One look at the Arizona Coyotes’ stats offers clues for their present condition.
Since the commencement of the season, the optimism from having more speed and experience in the line-up has been, for the moment, dashed.
Heading into Saturday’s home game against the Boston Bruins, the Coyotes were tied with the Hurricanes for the worst record in the league. On the same page, the Coyotes were 27th in the league on the power play, and 26th at killing penalties. Only four players, Tobias Rieder, Radim Vrbata, Christian Dvorak and Jordan Martinook had a plus in the plus-minor ledger, and the highest is a plus-two.
Lack of production from special teams also represented a key reason for the current state of affairs.
Less Than Three Goals per Game
After dropping a 2-1 decision to the Boston Bruins before 16,531 Saturday night at Gila River Arena, the Coyotes have scored 38 goals in their opening 14 games. That’s an average of 2.7 goals per game. Though defenseman Michael Stone said after the game, “we’re not panicking,” there is a legitimate reason for concern.
If there is one consolation, the Coyotes are tied with the Flames, Ducks and Jets for the most short-handed goals. Brad Richardson has scored two, and Laurent Dauphin has the other one. While promising, this small category is of little solace.
While the Coyotes’ special teams contingent went 1-for-3 with the man advantage against Boston and produced the only goal of the game on a Vrbata power play goal mid-way through the final period, the bigger concern is simply putting the puck in the net.
With one goal against Boston, the Coyotes scored more than three goals in a game only four times so far. They tallied four in each of their opening two games, and then only twice in the next 12 games.
“We’re not getting ‘dirty goals,’ and about 80 percent of goals scored in this league are dirty goals,” center Jordan Martinook told The Hockey Writers after the game. “Plus, we’re playing about 50 minutes a game, and in this league, that’s not good enough.”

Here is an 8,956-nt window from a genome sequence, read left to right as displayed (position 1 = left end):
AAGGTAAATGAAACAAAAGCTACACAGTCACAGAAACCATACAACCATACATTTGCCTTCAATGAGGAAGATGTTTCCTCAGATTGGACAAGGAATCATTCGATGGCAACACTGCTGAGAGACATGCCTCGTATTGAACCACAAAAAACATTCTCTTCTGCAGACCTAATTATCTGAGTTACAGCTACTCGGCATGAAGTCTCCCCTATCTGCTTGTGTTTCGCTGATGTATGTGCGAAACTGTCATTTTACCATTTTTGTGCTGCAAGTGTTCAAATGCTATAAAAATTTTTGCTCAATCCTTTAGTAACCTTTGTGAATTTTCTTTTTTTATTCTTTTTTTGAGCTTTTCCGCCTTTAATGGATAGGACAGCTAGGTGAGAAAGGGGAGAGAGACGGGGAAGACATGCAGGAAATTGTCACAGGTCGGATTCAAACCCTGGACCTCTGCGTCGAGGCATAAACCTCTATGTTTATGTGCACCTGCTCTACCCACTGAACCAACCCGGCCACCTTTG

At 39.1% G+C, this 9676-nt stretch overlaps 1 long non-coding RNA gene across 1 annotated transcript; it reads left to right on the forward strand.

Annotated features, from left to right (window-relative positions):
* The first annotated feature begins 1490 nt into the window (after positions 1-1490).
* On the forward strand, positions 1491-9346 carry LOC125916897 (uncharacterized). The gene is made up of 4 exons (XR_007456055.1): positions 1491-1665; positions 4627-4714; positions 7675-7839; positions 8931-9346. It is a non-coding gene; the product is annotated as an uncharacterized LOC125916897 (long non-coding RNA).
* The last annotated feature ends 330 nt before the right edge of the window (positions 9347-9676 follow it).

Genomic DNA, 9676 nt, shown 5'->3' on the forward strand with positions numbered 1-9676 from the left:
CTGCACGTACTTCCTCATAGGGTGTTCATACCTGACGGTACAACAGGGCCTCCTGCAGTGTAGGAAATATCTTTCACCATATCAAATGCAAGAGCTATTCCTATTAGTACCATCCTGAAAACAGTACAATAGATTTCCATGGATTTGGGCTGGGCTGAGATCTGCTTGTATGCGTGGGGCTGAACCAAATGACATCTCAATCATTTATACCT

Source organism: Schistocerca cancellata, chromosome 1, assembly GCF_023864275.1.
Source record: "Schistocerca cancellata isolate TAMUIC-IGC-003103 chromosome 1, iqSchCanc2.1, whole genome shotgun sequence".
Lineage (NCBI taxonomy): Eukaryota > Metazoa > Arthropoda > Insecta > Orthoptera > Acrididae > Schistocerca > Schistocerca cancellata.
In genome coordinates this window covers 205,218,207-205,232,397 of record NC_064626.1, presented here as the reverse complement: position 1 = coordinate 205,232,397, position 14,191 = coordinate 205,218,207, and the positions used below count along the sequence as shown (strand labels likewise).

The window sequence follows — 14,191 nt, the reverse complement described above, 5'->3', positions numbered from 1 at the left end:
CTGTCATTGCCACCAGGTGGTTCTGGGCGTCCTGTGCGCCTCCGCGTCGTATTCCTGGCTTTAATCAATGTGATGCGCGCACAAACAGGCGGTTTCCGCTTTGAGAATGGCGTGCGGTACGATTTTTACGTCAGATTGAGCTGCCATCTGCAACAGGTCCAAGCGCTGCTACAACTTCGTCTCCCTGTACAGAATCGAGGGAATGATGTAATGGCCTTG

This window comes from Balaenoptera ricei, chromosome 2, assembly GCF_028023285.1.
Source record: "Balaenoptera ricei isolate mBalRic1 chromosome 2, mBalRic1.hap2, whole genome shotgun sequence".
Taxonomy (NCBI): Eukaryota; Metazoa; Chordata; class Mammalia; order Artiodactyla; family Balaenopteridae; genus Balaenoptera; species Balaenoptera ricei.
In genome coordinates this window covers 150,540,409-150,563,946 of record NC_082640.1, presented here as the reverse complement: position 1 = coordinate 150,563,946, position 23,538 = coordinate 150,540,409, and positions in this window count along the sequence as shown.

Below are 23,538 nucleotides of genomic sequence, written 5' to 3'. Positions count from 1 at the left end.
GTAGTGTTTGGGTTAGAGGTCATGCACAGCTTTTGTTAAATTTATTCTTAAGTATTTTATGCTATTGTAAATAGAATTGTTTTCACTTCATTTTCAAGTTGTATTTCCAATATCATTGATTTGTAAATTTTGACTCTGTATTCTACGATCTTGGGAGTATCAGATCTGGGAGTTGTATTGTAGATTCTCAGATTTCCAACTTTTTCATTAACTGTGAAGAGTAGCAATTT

The anemic scoring effort against Boston exacerbated the team’s struggles because the Coyotes faced one the hottest goalies in the league. In limiting Arizona to that one goal, Tuukka Rask lowered his league-best 1.76 GA (going into the game).
Deep into the third period, Rask was charging toward his 33rd career shutout. Then, Vrbata slid the puck just inside the right post, and the 29-year-old goaltender lost his shutout bid. After white-washing the Buffalo Sabres on Nov. 7, the shutout moved Rask, a native of Savonlinna, Finland, past Tim Thomas and into sole possession of third place on the club’s all-time list. The weak Arizona offense may have padded Rask’s numbers, but the issues are deeper than that.
“Our execution was poor,” said Coyotes coach Dave Tippett. “The execution has to be better, and need to have execution from key players. There’s a decent effort from several players, but these guys have to do more with their effort.”
At his point, the results are disconcerting. Though the spirit remains strong, especially among veteran players, several, Tippett hinted, need to pick up their game.
Numbers Tell the Story
For starters, Anthony Duclair has one goal and three points in the opening 14 games and Max Domi has scored one goal in the same. Though Domi leads the team with 10 assists, increased goal production would jump-start the team.
Also, captain Shane Doan, who led the Coyotes in scoring last season, has one goal through 14 games, while defenseman Alex Goligoski, signed as a high-profile free agent, has yet to score, has assisted on only six goals and is minus-7.
About the only positive words that came from Tippett after losing to the Bruins was his desire to get center Martin Hanzal (lower back injury) and goalie Mike Smith (knee injury) back for Wednesday’s game in Calgary.